October 6, 2019- Writing with Kids
Updated: Oct 9, 2019
A busy week on so many teaching and writing fronts!
This week I began to help my 5th graders plan and prepare for an essay contest sponsored by the Daughters of the American Revolution. They are to write an essay as a passenger on the Mayflower. In discussing the contest and the prompt, I was shocked at how tenuous their understanding of the voyage of the Mayflower and its passengers was. Naturally we stopped and did a little digging, reading, exploring, and investigating. That also meant a stop this week at Barnes & Noble to add a few books to my class library on the topic. J The more we researched, the more excited they became about the writing contest.
I do love writing contests. For many writers, (both young and not-so-young) much of the value of a writing contest is the feedback we get from the judging rubrics and comments. Being able to take that feedback, and look at our writing through fresh eyes can be a very powerful tool.
Several of my student groups (3rd, 4th, and 5th) are also beginning to work on their contributions to an Expository Anthology we will be publishing. In reviewing the writing process, I spent a lot of time discussing the process of feedback and revision with them. They are so excited to get started and many have already chosen their topics.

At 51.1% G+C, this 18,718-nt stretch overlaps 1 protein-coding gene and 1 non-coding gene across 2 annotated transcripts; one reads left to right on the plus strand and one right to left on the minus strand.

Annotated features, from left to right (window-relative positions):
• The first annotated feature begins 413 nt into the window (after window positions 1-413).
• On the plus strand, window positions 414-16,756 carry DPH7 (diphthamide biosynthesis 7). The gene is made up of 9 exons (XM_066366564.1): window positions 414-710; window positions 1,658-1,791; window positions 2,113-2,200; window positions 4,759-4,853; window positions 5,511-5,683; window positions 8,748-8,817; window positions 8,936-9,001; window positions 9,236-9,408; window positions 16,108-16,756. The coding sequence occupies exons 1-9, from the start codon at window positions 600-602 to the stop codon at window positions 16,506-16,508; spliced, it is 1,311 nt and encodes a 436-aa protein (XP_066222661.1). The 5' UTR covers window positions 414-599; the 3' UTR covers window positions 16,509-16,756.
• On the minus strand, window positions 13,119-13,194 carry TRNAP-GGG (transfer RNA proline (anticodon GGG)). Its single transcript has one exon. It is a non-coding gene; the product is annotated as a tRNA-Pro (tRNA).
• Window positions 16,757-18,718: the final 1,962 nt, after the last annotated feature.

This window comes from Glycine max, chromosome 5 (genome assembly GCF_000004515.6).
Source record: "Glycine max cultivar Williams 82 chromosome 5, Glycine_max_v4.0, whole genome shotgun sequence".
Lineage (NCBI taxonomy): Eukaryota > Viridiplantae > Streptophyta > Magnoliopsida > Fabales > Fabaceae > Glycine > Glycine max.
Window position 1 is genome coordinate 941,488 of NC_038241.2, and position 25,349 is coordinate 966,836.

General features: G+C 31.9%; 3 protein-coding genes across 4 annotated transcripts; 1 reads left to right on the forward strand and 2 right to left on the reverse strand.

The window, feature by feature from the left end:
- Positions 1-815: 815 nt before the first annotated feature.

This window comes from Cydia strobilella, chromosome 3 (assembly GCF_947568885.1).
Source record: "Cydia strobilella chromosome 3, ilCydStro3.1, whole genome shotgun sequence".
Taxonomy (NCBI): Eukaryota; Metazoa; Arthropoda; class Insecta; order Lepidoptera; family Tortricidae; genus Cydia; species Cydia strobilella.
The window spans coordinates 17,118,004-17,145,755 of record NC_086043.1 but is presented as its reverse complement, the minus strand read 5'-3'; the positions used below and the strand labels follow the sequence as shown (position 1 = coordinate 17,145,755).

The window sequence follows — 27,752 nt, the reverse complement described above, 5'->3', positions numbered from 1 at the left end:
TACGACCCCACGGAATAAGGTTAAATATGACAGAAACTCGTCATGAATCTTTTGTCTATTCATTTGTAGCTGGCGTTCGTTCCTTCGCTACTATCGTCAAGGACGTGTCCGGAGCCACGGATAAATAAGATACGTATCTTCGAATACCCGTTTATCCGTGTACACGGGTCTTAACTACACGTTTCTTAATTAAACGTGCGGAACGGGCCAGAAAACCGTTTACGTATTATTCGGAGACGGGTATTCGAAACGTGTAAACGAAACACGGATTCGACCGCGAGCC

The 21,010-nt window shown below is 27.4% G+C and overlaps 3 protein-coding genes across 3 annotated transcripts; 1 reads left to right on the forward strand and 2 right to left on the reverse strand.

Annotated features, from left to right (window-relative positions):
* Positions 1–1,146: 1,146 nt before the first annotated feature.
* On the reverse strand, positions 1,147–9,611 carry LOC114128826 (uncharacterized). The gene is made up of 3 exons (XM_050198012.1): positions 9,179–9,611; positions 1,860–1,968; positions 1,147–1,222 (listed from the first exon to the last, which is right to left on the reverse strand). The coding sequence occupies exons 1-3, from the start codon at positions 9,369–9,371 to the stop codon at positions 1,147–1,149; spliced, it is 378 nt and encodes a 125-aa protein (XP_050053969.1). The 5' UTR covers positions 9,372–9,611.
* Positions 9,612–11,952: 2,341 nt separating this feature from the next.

And then of course, there was my college class. Their first major project was due this week, so reading and grading all 40 projects took some time. I love the passion that came through in so many of their projects. They had to select a children’s historical fiction novel, and then collect a group of primary documents and artifacts that could be used to deepen students’ understanding of that historical time period or event. Naturally historical fiction is near and dear to my heart, but it is also an incredibly powerful way to teach young people about history. While reading names and dates and events in a textbook can be dry and sterile, reading about an event or time period in which we can slip into the psyche of those who lived it, can be life changing.
Getting kids excited about reading, writing, and history! That is my vocation. It is priceless when your job, career, and hobbies also enable you to do the same thing!